The Adversary System: Role of the Psychiatrist

    Volume 18, Issue 3 (July 1973)

    ISSN: 0022-1198


    Published Online: 1 July 1973

    Page Count: 4

    Tuchler, MI
    Adjunct professor of psychology, Northern Arizona University, Flagstaff, Arizona

    (Received 27 October 1972; accepted 29 January 1973)


    Forensic psychiatry as a specialty is nonexistent. There is no such sub-specialty recognized within the American Board of Psychiatry and Neurology. Equally as startling within the adversary system is the selection of the so-called forensic psychiatrist. The defense attorney has the choice of several varieties of psychiatrists upon whom to depend for psychiatric expertise within the adversary system. He may call upon a professional psychiatric witness who devotes his primary effort on the courtroom appearance. Or he may select a legally sophisticated but non-trained physician with some degree of psychiatric knowledge. Neither of these professionals has either competence or credibility. Emanuel Tanay properly says, the suspicious attitudes of the general public and lawyers toward the forensic pseudo-psychiatrist are, therefore, understandable.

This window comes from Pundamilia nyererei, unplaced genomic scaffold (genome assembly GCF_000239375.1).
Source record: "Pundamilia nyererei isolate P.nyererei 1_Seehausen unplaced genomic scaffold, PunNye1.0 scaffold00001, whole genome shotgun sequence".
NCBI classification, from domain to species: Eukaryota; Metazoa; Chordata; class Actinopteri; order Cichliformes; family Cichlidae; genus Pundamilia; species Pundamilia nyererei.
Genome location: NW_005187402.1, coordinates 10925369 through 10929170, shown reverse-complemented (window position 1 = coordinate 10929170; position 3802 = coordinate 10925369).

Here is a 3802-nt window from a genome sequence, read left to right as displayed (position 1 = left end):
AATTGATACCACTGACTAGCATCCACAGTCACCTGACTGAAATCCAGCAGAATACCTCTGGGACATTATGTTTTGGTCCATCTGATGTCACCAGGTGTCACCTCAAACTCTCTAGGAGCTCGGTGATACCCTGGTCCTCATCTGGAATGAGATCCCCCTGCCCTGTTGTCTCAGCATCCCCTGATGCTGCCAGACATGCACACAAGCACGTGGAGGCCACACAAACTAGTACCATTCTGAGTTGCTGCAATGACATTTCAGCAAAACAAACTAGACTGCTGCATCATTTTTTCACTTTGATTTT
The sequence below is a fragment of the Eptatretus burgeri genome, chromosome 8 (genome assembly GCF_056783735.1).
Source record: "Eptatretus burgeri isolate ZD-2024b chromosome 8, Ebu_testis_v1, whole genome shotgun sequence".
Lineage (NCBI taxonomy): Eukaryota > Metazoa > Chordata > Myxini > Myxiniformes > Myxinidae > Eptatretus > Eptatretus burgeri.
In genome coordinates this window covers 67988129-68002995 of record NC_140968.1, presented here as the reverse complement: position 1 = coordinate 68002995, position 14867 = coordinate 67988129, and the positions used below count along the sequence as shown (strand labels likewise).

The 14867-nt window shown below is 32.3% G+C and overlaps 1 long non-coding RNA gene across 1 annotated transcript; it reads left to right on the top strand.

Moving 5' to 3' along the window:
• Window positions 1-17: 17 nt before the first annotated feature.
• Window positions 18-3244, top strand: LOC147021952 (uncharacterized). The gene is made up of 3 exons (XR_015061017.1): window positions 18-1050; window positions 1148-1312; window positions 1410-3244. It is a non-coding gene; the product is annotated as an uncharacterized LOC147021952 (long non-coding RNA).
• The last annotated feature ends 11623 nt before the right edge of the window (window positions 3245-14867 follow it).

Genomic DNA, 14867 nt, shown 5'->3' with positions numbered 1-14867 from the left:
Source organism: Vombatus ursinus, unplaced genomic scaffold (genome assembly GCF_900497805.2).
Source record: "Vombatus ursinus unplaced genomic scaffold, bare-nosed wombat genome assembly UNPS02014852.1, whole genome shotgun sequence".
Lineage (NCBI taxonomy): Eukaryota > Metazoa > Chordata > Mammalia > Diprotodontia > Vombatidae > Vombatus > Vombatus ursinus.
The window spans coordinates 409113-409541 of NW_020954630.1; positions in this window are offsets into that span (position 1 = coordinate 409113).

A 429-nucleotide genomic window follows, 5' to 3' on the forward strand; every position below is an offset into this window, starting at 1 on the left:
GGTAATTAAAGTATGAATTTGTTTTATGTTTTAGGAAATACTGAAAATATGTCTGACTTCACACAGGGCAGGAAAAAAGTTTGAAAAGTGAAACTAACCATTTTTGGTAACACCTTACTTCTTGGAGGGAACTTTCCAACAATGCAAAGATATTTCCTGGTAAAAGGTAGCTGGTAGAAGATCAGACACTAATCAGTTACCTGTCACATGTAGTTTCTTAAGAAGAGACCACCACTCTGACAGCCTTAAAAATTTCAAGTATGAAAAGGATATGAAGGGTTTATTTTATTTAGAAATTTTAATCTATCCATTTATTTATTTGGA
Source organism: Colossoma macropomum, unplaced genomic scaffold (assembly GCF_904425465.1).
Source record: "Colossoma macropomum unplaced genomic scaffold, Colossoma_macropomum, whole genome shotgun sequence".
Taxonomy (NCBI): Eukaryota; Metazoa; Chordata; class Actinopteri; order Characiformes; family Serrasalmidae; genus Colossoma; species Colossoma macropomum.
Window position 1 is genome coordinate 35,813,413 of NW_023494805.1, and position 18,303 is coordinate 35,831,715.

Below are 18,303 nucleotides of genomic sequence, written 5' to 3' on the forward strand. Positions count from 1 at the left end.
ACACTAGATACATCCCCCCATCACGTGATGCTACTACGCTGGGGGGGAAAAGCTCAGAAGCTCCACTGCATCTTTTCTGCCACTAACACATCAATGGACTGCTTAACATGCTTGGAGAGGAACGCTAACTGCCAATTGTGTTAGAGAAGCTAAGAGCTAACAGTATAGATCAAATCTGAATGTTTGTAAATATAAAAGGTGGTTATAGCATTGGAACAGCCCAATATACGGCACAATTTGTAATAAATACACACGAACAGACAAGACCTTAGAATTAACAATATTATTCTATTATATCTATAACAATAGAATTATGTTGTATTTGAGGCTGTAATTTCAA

Paper ID: JFS10441J

    DOI: 10.1520/JFS10441J

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    Title The Adversary System: Role of the Psychiatrist
    Symposium , 0000-00-00
    Committee E30